Our focus as IT Professionals is on providing services and preventing a major disaster. In reality, many organizations face strict budget constraints, limited staff, and short falls of existing technology. It is nearly impossible to protect yourself from every possible event, and it requires commitment from every level of the organization. It could be as simple as a single misconfiguration, lax end-users, or complex as an APT (Advanced Persistent Threat). If you have been targeted, it's probable there will be some level of success by the attacker.

When responding to a major event, there are a few simple things that we can do to prepare for a response.

  • Printed list of locations and physical addresses.
    This is extremely useful when bringing in outside parties for assistance.
  • Printed list of key vendors.
    Take an inventory of the key vendors for your environment. Collect all key contacts for those vendors so they are readily available.
  • Printed password list.
    Most organizations use password managers, many of which are hosted internally. If those machines have been compromised, or domain authentication is unreachable, you will need a way to evaluate your environment.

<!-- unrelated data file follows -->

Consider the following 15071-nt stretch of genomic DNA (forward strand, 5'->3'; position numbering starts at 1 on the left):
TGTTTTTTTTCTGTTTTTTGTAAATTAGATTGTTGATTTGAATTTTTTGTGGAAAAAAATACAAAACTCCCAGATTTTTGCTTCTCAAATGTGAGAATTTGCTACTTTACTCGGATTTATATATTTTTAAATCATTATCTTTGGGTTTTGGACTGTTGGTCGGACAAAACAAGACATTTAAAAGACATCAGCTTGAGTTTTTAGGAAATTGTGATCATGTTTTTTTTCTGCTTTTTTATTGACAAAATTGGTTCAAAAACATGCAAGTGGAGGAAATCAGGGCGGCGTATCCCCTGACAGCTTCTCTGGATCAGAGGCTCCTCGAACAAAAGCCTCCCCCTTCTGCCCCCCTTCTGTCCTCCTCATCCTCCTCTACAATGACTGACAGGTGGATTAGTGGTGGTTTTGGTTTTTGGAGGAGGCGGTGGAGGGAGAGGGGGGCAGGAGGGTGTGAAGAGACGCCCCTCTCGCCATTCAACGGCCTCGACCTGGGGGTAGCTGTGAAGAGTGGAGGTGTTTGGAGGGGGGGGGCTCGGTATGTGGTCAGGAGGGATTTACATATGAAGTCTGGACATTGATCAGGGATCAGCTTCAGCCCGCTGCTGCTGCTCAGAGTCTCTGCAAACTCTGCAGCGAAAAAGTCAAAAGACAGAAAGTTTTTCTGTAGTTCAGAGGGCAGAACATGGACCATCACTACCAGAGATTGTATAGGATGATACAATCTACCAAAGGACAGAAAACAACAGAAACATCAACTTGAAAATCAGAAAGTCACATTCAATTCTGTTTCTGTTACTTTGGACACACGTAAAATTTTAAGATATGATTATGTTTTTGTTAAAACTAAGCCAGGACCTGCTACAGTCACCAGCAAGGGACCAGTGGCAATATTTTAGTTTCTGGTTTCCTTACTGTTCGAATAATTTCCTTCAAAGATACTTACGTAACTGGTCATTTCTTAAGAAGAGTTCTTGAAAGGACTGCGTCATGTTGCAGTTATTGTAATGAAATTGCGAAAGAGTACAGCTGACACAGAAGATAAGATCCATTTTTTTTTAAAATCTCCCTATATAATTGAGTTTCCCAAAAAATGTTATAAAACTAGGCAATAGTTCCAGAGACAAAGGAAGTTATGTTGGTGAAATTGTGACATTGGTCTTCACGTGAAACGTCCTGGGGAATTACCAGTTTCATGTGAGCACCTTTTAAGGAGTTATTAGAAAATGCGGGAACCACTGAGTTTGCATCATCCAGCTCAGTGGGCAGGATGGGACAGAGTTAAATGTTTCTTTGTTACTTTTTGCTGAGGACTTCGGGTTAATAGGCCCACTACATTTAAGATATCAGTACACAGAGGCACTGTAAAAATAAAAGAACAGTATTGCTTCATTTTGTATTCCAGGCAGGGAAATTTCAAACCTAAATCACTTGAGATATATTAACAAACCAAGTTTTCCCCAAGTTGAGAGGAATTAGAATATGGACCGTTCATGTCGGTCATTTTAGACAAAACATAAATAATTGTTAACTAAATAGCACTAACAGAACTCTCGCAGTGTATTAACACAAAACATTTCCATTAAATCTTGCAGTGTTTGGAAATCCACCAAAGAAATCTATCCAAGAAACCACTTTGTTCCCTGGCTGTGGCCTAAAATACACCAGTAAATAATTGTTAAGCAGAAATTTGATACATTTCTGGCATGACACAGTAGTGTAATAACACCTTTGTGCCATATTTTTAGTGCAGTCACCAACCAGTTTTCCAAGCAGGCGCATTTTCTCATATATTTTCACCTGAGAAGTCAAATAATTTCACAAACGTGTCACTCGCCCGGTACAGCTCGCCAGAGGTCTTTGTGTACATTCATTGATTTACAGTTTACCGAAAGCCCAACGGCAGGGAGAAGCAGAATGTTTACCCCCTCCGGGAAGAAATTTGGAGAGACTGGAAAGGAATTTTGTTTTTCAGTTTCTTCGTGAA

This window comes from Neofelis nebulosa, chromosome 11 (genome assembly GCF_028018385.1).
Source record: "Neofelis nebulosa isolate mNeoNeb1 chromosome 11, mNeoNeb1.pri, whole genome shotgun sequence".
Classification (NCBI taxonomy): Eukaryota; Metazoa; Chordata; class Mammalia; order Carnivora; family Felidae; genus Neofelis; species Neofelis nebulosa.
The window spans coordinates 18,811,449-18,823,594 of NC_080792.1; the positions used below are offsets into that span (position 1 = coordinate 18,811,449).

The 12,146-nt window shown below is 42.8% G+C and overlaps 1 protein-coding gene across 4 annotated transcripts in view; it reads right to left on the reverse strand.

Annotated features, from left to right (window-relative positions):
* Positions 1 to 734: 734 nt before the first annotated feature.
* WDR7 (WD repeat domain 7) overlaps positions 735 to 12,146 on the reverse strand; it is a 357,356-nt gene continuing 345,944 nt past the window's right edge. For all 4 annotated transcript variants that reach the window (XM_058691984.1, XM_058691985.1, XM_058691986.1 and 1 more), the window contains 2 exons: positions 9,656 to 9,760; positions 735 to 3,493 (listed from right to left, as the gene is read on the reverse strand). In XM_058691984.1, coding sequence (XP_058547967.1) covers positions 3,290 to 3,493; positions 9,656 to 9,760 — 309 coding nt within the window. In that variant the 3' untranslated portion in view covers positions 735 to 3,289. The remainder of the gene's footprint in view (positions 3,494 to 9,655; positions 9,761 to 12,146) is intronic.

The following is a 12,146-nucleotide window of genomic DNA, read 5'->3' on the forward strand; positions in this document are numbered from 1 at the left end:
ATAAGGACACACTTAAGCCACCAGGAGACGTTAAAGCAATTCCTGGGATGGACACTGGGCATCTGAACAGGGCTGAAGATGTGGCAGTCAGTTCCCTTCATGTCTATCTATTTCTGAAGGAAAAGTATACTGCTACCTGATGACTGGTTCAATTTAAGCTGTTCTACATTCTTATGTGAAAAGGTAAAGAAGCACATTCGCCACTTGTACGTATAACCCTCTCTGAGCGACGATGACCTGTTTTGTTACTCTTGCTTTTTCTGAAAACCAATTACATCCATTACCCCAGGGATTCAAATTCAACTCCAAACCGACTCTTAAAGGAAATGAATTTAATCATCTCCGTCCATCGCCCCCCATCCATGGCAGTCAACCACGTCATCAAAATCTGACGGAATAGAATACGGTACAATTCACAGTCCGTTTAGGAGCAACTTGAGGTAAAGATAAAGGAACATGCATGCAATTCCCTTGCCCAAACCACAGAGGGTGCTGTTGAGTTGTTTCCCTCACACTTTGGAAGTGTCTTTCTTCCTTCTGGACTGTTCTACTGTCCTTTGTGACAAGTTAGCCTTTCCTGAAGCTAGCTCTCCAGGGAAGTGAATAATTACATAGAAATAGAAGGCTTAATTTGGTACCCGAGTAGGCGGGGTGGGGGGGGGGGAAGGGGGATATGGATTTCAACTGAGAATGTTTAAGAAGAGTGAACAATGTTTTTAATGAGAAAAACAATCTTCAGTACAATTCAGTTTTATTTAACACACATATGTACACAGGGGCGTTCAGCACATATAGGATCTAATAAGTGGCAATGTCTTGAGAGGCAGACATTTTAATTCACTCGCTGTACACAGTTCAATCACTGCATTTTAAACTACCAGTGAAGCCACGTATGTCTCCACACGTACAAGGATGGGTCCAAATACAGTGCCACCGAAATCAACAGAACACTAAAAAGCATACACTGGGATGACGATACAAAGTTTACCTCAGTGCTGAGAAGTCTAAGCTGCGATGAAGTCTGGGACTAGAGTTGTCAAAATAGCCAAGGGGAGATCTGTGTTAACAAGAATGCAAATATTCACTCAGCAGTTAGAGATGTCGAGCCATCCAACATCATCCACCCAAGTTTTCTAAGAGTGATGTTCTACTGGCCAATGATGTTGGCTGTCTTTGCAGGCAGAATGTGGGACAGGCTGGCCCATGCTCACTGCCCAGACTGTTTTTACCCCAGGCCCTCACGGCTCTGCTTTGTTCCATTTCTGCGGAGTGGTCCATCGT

• Printed Restoration of services Plan.
    A plan documenting priorities of each service, department, and system in your environment. This should be inclusive of everything. Assume you had no technology, and needed to start from the ground up. Also assume you are not the person executing this plan.
  • Printed Documentation.
    This is another tough one for many organizations. But any documentation is better than none. This could be as simple as notes, or configuration documents from installation. Something as simple as a list of IP addresses for a critical system can save a huge amount of time.

It's important to remember, no plan, technology, or system is impenetrable. No matter how small or large your network is, these simple tasks can greatly reduce your recovery time and impact to your organization.